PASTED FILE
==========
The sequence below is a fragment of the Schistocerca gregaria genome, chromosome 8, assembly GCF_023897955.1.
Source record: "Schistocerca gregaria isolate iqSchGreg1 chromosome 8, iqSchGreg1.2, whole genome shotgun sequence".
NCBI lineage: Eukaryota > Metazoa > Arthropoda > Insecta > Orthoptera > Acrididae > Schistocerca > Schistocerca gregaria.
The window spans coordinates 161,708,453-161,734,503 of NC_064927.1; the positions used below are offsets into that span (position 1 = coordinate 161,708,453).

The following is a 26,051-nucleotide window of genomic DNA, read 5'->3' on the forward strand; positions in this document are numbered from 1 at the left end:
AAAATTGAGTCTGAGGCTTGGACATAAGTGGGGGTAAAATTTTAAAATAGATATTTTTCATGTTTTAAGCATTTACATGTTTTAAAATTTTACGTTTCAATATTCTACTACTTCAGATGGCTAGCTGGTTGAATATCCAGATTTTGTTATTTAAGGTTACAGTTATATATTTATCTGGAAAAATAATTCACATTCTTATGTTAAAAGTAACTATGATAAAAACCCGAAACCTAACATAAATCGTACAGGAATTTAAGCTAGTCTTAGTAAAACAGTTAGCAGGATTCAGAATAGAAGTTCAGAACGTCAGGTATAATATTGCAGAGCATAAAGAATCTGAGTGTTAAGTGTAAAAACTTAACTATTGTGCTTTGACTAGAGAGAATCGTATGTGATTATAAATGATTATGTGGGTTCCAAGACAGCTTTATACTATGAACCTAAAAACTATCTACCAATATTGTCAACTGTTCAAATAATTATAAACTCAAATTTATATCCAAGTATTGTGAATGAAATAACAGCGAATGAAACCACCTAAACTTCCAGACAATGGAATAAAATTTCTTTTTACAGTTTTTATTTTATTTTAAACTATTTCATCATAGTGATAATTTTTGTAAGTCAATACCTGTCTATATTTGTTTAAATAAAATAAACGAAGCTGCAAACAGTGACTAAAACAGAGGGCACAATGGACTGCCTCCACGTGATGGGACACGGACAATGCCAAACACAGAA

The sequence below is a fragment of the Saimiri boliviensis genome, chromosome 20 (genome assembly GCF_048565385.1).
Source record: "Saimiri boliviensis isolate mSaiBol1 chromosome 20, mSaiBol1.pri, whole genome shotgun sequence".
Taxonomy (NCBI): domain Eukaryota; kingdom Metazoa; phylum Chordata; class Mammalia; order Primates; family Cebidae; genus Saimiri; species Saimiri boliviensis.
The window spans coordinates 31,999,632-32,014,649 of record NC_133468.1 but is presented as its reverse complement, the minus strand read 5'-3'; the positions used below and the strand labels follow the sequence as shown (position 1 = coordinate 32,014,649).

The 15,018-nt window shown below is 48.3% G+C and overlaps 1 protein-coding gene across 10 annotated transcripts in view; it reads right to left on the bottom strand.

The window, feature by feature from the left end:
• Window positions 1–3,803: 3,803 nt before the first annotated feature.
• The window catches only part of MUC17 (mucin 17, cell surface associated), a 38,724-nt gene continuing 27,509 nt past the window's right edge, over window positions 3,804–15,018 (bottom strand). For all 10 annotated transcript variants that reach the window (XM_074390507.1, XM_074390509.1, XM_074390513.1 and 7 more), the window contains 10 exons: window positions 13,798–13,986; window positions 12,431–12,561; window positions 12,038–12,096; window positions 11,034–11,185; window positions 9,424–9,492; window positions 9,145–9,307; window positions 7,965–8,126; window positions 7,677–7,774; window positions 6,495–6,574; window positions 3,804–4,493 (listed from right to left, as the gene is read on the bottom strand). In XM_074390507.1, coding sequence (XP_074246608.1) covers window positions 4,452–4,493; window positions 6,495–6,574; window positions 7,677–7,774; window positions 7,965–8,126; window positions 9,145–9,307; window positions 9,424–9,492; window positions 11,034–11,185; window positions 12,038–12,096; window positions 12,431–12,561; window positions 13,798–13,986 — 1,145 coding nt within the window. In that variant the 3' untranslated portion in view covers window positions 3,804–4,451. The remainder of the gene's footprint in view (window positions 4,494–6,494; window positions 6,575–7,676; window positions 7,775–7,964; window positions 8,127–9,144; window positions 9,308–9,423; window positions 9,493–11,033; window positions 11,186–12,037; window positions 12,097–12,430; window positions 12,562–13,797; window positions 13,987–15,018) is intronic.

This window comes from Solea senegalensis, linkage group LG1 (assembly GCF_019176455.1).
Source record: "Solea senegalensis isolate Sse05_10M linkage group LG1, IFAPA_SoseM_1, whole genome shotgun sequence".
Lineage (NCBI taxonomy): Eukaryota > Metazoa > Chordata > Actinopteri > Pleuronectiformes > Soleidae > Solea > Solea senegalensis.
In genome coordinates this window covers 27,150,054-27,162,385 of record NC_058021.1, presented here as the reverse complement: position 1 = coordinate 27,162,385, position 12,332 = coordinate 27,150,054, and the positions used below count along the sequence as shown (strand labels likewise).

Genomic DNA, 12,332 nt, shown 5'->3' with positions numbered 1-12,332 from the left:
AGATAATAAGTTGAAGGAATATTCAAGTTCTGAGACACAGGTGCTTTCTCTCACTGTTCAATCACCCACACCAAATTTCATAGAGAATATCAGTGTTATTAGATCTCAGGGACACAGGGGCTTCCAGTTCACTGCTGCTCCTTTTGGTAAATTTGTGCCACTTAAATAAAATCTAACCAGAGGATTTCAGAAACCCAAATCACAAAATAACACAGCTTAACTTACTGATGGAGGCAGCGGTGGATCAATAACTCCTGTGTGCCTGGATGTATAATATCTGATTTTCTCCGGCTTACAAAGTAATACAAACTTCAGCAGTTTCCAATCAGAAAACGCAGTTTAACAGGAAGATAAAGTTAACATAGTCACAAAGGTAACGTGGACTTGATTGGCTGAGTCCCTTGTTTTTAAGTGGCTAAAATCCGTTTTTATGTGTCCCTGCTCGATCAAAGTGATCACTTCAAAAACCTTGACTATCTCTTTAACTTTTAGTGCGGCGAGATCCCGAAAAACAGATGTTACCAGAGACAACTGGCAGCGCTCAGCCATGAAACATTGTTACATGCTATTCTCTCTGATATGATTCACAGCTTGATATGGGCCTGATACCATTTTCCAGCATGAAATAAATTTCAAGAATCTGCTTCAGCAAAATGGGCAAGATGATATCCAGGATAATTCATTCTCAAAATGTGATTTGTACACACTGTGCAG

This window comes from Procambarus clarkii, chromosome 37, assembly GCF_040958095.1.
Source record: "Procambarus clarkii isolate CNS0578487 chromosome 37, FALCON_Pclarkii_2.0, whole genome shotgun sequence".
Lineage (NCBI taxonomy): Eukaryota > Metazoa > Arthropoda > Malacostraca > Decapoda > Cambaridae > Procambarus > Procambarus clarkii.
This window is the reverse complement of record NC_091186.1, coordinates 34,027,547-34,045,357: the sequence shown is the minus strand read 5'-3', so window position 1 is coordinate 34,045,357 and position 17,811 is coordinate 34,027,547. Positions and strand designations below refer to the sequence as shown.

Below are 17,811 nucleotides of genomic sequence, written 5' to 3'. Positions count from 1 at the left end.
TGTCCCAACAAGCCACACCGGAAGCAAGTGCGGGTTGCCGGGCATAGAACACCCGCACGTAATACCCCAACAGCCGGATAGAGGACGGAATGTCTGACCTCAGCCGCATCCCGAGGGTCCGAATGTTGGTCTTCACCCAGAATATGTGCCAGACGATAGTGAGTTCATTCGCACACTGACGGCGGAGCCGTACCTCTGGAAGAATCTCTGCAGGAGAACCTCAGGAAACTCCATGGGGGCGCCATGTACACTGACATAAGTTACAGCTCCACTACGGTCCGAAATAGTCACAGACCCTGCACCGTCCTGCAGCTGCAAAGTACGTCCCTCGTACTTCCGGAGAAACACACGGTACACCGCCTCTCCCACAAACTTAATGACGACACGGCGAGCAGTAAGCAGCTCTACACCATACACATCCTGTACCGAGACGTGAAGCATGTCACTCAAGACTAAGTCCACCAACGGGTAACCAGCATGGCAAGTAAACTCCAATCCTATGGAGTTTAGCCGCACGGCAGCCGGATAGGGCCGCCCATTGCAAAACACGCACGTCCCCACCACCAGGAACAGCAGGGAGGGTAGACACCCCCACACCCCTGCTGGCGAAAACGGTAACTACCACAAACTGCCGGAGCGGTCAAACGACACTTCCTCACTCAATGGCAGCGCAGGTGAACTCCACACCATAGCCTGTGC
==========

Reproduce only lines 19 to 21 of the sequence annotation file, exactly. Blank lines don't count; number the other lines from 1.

Genomic DNA, 12,332 nt, shown 5'->3' with positions numbered 1-12,332 from the left:
AGATAATAAGTTGAAGGAATATTCAAGTTCTGAGACACAGGTGCTTTCTCTCACTGTTCAATCACCCACACCAAATTTCATAGAGAATATCAGTGTTATTAGATCTCAGGGACACAGGGGCTTCCAGTTCACTGCTGCTCCTTTTGGTAAATTTGTGCCACTTAAATAAAATCTAACCAGAGGATTTCAGAAACCCAAATCACAAAATAACACAGCTTAACTTACTGATGGAGGCAGCGGTGGATCAATAACTCCTGTGTGCCTGGATGTATAATATCTGATTTTCTCCGGCTTACAAAGTAATACAAACTTCAGCAGTTTCCAATCAGAAAACGCAGTTTAACAGGAAGATAAAGTTAACATAGTCACAAAGGTAACGTGGACTTGATTGGCTGAGTCCCTTGTTTTTAAGTGGCTAAAATCCGTTTTTATGTGTCCCTGCTCGATCAAAGTGATCACTTCAAAAACCTTGACTATCTCTTTAACTTTTAGTGCGGCGAGATCCCGAAAAACAGATGTTACCAGAGACAACTGGCAGCGCTCAGCCATGAAACATTGTTACATGCTATTCTCTCTGATATGATTCACAGCTTGATATGGGCCTGATACCATTTTCCAGCATGAAATAAATTTCAAGAATCTGCTTCAGCAAAATGGGCAAGATGATATCCAGGATAATTCATTCTCAAAATGTGATTTGTACACACTGTGCAG

This window comes from Procambarus clarkii, chromosome 37, assembly GCF_040958095.1.